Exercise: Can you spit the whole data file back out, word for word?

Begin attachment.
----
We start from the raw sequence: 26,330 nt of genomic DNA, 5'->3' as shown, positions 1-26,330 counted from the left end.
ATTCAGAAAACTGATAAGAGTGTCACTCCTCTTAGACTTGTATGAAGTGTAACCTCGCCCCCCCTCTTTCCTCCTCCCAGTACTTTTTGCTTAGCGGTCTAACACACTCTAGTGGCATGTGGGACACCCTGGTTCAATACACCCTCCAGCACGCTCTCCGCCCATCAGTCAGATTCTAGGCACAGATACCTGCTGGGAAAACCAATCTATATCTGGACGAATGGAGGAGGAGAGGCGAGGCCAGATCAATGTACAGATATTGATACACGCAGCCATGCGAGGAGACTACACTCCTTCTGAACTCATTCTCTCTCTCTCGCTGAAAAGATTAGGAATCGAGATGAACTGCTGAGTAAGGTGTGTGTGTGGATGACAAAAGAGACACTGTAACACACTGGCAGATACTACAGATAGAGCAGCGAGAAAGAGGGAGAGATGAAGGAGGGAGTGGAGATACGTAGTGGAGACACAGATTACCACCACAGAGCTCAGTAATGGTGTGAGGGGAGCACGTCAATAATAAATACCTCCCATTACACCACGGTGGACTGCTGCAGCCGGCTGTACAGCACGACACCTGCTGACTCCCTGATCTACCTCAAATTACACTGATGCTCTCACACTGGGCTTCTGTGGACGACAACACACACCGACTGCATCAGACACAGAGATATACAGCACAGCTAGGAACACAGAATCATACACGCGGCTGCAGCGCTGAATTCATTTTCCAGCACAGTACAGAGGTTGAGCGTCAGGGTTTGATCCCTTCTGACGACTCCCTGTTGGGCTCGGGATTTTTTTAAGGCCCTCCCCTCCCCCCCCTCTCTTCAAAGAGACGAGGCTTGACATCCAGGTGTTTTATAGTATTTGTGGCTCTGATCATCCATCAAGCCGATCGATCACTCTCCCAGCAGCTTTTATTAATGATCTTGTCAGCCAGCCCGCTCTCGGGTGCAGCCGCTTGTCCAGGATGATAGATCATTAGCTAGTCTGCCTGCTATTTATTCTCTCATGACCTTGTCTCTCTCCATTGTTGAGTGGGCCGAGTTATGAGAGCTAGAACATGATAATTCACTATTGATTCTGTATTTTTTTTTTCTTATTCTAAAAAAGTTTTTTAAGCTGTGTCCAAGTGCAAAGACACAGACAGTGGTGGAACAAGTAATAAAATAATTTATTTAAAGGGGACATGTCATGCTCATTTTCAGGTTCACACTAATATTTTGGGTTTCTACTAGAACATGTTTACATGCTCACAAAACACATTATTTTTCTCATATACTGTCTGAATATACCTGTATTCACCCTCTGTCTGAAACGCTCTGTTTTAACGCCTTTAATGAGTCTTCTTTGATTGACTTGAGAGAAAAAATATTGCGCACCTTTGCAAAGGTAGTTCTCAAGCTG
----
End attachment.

We start from the raw sequence: 26,330 nt of genomic DNA, 5'->3' as shown, positions 1-26,330 counted from the left end.
ATTCAGAAAACTGATAAGAGTGTCACTCCTCTTAGACTTGTATGAAGTGTAACCTCGCCCCCCCTCTTTCCTCCTCCCAGTACTTTTTGCTTAGCGGTCTAACACACTCTAGTGGCATGTGGGACACCCTGGTTCAATACACCCTCCAGCACGCTCTCCGCCCATCAGTCAGATTCTAGGCACAGATACCTGCTGGGAAAACCAATCTATATCTGGACGAATGGAGGAGGAGAGGCGAGGCCAGATCAATGTACAGATATTGATACACGCAGCCATGCGAGGAGACTACACTCCTTCTGAACTCATTCTCTCTCTCTCGCTGAAAAGATTAGGAATCGAGATGAACTGCTGAGTAAGGTGTGTGTGTGGATGACAAAAGAGACACTGTAACACACTGGCAGATACTACAGATAGAGCAGCGAGAAAGAGGGAGAGATGAAGGAGGGAGTGGAGATACGTAGTGGAGACACAGATTACCACCACAGAGCTCAGTAATGGTGTGAGGGGAGCACGTCAATAATAAATACCTCCCATTACACCACGGTGGACTGCTGCAGCCGGCTGTACAGCACGACACCTGCTGACTCCCTGATCTACCTCAAATTACACTGATGCTCTCACACTGGGCTTCTGTGGACGACAACACACACCGACTGCATCAGACACAGAGATATACAGCACAGCTAGGAACACAGAATCATACACGCGGCTGCAGCGCTGAATTCATTTTCCAGCACAGTACAGAGGTTGAGCGTCAGGGTTTGATCCCTTCTGACGACTCCCTGTTGGGCTCGGGATTTTTTTAAGGCCCTCCCCTCCCCCCCCTCTCTTCAAAGAGACGAGGCTTGACATCCAGGTGTTTTATAGTATTTGTGGCTCTGATCATCCATCAAGCCGATCGATCACTCTCCCAGCAGCTTTTATTAATGATCTTGTCAGCCAGCCCGCTCTCGGGTGCAGCCGCTTGTCCAGGATGATAGATCATTAGCTAGTCTGCCTGCTATTTATTCTCTCATGACCTTGTCTCTCTCCATTGTTGAGTGGGCCGAGTTATGAGAGCTAGAACATGATAATTCACTATTGATTCTGTATTTTTTTTTTCTTATTCTAAAAAAGTTTTTTAAGCTGTGTCCAAGTGCAAAGACACAGACAGTGGTGGAACAAGTAATAAAATAATTTATTTAAAGGGGACATGTCATGCTCATTTTCAGGTTCACACTAATATTTTGGGTTTCTACTAGAACATGTTTACATGCTCACAAAACACATTATTTTTCTCATATACTGTCTGAATATACCTGTATTCACCCTCTGTCTGAAACGCTCTGTTTTAACGCCTTTAATGAGTCTTCTTTGATTGACTTGAGAGAAAAAATATTGCGCACCTTTGCAAAGGTAGTTCTCAAGCTG